Ask Dr. Marla: Are television screens bad for babies?

By Dr. Marla Shapiro on July 23, 2013
In your May/June issue, an article about keeping babies active included the new guidelines for recommended physical activity. The guidelines say that babies under two should have no exposure to television. I’m wondering if there is an actual physical danger to exposure? And are screens really that bad for babies? We have purchased lots of educational DVDs for our four-month-old and he seems to love them.


As the National Institute of Health points out, screen time is any time that is spent in front of a screen, such as a TV, computer, or video game player.

In 1999 the American Academy of Pediatrics issued its statement that there should be no media exposure in children under the age of two. The AAP believed that there were significantly more potential negative effects of media than positive ones for this age group and, to quote their publication, they advised families to thoughtfully reconsider media use for infants.

Their most recent policy statement reaffirms the 1999 statement with respect to media use in infants and children younger than two years. It provides updated research findings to support it. Their statement points out the lack of evidence supporting any educational or developmental benefits for media use by children younger than two, the potential adverse health and developmental effects of media use by children younger than two, and the adverse effects of parental media use (background media) on children younger than two.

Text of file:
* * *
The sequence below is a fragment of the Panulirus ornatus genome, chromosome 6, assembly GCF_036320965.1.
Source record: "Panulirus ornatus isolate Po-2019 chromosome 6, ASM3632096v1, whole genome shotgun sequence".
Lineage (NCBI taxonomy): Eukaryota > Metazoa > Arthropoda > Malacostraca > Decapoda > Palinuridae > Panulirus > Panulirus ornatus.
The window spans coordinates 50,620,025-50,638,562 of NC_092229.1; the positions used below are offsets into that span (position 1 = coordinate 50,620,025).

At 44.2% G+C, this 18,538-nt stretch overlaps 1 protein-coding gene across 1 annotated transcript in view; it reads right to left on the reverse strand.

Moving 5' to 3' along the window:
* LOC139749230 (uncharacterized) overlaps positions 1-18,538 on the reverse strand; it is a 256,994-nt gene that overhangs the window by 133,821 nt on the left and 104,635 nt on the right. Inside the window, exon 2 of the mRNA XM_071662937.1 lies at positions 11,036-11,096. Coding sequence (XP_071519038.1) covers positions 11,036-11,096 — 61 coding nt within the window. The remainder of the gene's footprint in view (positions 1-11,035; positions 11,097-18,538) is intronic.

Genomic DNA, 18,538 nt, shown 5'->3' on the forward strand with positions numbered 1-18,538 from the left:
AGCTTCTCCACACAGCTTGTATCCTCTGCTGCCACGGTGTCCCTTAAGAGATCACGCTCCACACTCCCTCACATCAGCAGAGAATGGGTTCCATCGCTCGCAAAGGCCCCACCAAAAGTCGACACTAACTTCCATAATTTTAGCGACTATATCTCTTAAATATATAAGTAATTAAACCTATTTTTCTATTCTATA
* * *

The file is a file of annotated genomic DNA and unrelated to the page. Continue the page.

The new guidelines to which you are referring were published by the Canadian Paediatric Society, who also discourages screen-based activities (TV, video and computer games, hand-held devices) for children under two.

The guidelines, titled “Healthy active living: Physical activity guidelines for children and adolescents”, go so far as to differentiate between active play and sedentary play, noting screen time is not recommended for children under two. While you believe your child at four months is enjoying the screen time, experts would advise you to stop watching. These videos aimed at young children do not improve their development in spite of their claims.

Got a health question? Submit it to Dr. Marla.

Originally published in ParentsCanada magazine, August/September 2013.

By Dr. Marla Shapiro| July 23, 2013

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